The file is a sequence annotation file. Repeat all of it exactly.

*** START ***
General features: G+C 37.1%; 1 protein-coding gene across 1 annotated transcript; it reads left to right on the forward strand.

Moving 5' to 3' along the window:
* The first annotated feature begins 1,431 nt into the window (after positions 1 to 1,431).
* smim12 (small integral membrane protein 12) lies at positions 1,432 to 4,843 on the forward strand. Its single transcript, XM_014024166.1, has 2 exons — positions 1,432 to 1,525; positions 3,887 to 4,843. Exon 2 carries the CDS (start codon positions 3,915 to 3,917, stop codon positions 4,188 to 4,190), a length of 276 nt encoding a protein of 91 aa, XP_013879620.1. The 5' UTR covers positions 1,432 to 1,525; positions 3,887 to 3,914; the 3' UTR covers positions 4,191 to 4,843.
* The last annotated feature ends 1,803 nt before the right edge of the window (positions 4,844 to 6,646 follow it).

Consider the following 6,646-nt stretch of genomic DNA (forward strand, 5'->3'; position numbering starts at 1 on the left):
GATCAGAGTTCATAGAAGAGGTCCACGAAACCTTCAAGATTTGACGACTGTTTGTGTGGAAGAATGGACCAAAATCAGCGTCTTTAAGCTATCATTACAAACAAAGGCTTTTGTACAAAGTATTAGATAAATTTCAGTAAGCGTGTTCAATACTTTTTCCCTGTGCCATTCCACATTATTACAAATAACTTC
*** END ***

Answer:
General features: G+C 37.1%; 1 protein-coding gene across 1 annotated transcript; it reads left to right on the forward strand.

Moving 5' to 3' along the window:
* The first annotated feature begins 1,431 nt into the window (after positions 1 to 1,431).
* smim12 (small integral membrane protein 12) lies at positions 1,432 to 4,843 on the forward strand. Its single transcript, XM_014024166.1, has 2 exons — positions 1,432 to 1,525; positions 3,887 to 4,843. Exon 2 carries the CDS (start codon positions 3,915 to 3,917, stop codon positions 4,188 to 4,190), a length of 276 nt encoding a protein of 91 aa, XP_013879620.1. The 5' UTR covers positions 1,432 to 1,525; positions 3,887 to 3,914; the 3' UTR covers positions 4,191 to 4,843.
* The last annotated feature ends 1,803 nt before the right edge of the window (positions 4,844 to 6,646 follow it).

Consider the following 6,646-nt stretch of genomic DNA (forward strand, 5'->3'; position numbering starts at 1 on the left):
GATCAGAGTTCATAGAAGAGGTCCACGAAACCTTCAAGATTTGACGACTGTTTGTGTGGAAGAATGGACCAAAATCAGCGTCTTTAAGCTATCATTACAAACAAAGGCTTTTGTACAAAGTATTAGATAAATTTCAGTAAGCGTGTTCAATACTTTTTCCCTGTGCCATTCCACATTATTACAAATAACTTC